FAIRBANKS — I’d like you to say hello to some new friends this weekend.
Yes, we’ve invited some new faces onto our Sunday comics section. It’s something I mentioned several weeks ago as a great benefit of our decision to print our Sunday funnies pages here at the Daily News-Miner and discontinue the practice of having them printed Outside as part of a group and shipped up.
The decision to print them here gave us — and you — control of the comics lineup.
I asked for your suggestions about which comics to bring to the Sunday pages and which to drop, and I received many responses.
That’s why, beginning this Sunday, you’ll see “Tundra,” by Alaska cartoonist Chad Carpenter. Chad’s humor is something Alaskans can truly appreciate, and we’re delighted to add him to the Sunday section.
“Zits,” another popular strip in our daily paper, also has been added to the Sunday pages — again, by popular request. The same goes for the critters of “Get Fuzzy.”
We’ve added a few other strips, too, though readers may not be as familiar with them.
“Dustin,” a new strip that became available in January by political and editorial cartoonists Steve Kelley and Jeff Parker, is about a 23-year-old college grad who returns to live with his parents because he can’t find a job. He’s part of the “Boomerang Generation” and is described like this by the comic’s distributor: “At an age when many young men are setting out to begin their climb up the corporate ladder, Dustin Kudlick lives at home with his parents and younger sister. At 23, Dustin is unmarried, unemployed and unable to see any of that as a problem.”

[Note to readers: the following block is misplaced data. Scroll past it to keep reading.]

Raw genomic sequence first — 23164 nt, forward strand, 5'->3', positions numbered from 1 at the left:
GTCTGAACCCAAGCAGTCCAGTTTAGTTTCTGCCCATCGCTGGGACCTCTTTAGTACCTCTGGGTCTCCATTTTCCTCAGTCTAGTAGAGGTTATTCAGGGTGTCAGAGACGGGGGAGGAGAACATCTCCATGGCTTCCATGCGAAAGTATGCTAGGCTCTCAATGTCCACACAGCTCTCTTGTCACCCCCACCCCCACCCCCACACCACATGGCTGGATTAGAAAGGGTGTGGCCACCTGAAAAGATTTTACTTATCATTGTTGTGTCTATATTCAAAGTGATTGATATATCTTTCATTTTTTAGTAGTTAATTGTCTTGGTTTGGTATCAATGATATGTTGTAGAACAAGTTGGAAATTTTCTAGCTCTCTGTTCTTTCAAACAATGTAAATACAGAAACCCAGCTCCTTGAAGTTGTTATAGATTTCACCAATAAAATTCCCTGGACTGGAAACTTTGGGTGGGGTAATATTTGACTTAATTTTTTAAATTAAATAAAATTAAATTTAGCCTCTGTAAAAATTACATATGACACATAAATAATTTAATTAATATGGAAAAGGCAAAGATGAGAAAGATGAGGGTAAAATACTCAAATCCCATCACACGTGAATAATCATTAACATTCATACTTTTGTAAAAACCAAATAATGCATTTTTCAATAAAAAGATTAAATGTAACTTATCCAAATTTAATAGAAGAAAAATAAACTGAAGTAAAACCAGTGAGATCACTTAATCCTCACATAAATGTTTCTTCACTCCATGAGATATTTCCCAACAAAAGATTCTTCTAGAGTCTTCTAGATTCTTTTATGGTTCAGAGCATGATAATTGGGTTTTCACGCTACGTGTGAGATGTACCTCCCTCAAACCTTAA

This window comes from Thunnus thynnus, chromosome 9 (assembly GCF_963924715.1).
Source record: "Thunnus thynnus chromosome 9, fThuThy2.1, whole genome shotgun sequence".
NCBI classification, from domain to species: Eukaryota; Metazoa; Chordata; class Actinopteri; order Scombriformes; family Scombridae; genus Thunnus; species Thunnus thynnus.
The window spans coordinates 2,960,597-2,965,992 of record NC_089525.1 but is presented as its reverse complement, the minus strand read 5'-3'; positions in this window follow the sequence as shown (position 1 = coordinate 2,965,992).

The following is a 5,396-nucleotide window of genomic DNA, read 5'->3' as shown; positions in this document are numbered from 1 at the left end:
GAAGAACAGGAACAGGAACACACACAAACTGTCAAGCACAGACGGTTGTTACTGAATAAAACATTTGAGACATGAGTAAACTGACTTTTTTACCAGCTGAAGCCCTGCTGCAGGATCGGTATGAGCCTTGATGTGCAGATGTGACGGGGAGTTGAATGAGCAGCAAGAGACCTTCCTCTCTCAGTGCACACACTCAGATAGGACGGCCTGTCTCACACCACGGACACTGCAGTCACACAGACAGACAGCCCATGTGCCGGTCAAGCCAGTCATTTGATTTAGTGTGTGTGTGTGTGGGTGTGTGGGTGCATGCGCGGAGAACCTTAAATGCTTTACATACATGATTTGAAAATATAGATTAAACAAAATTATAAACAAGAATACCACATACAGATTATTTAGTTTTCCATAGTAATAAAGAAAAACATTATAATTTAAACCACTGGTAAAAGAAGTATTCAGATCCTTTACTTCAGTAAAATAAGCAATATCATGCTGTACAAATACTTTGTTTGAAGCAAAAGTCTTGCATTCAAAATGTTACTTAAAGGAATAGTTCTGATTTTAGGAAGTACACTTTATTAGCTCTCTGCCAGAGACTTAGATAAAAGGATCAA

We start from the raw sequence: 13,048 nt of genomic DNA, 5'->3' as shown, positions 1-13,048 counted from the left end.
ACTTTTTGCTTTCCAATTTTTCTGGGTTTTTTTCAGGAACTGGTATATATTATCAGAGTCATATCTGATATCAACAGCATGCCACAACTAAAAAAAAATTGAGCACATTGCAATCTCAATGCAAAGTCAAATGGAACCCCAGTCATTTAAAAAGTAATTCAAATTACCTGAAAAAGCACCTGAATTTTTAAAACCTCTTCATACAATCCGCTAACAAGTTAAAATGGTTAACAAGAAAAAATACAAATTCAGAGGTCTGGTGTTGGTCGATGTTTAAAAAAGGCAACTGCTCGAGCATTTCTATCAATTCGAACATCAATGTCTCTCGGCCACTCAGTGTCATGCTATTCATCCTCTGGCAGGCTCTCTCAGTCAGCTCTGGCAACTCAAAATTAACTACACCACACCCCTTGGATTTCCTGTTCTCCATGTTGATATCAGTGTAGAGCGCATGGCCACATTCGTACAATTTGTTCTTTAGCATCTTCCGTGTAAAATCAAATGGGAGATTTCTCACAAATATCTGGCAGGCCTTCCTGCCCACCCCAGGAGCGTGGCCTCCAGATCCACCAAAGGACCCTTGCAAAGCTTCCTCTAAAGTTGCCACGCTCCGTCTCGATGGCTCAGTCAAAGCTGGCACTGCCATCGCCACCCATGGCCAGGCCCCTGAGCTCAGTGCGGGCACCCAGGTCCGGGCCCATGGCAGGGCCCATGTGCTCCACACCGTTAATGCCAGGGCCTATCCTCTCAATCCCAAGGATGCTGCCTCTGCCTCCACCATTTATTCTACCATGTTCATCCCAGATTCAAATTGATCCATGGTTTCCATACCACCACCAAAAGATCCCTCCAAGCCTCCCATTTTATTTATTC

I’m also pleased to introduce “Prickly City,” another strip you might not know much about. I get calls and e-mails — not lots of them, but I do get them regularly — about how “Doonesbury” is too liberal for this town and needs be dropped. Rather than discontinue what nevertheless is a popular strip, I went looking for something funny yet from the conservative side of things. That’s how I found “Prickly City.” The strip, by Chicago Tribune editorial cartoonist Scott Stantis, is about “Carmen, a feisty libertarian-conservative, and Winslow, an impulsive coyote with political aspirations.”
“Winslow can be patronizing and condescending,” says some supporting material about the comic strip, “and his liberal responses produce much of the strip’s humor. Carmen is continuously frustrated by Winslow’s assumption that she should be a liberal feminist.”
Making room for several new strips means, of course, that some of our longtime regulars have reached their end with us. Saying goodbye to some of them is tough, I know. Of course, I know that some of you will be happy to see some of them gone.
What that reminds me of once again, however, is that readers take their funny pages seriously. I’m a guy who’s smart enough to ask for help when it’s time to make a change on the comics pages.
I hope you enjoy our new Sunday lineup and look forward to hearing your comments — really.
You can contact me at email@example.com or 459-7585.
Rod Boyce is managing editor of the Fairbanks Daily News-Miner.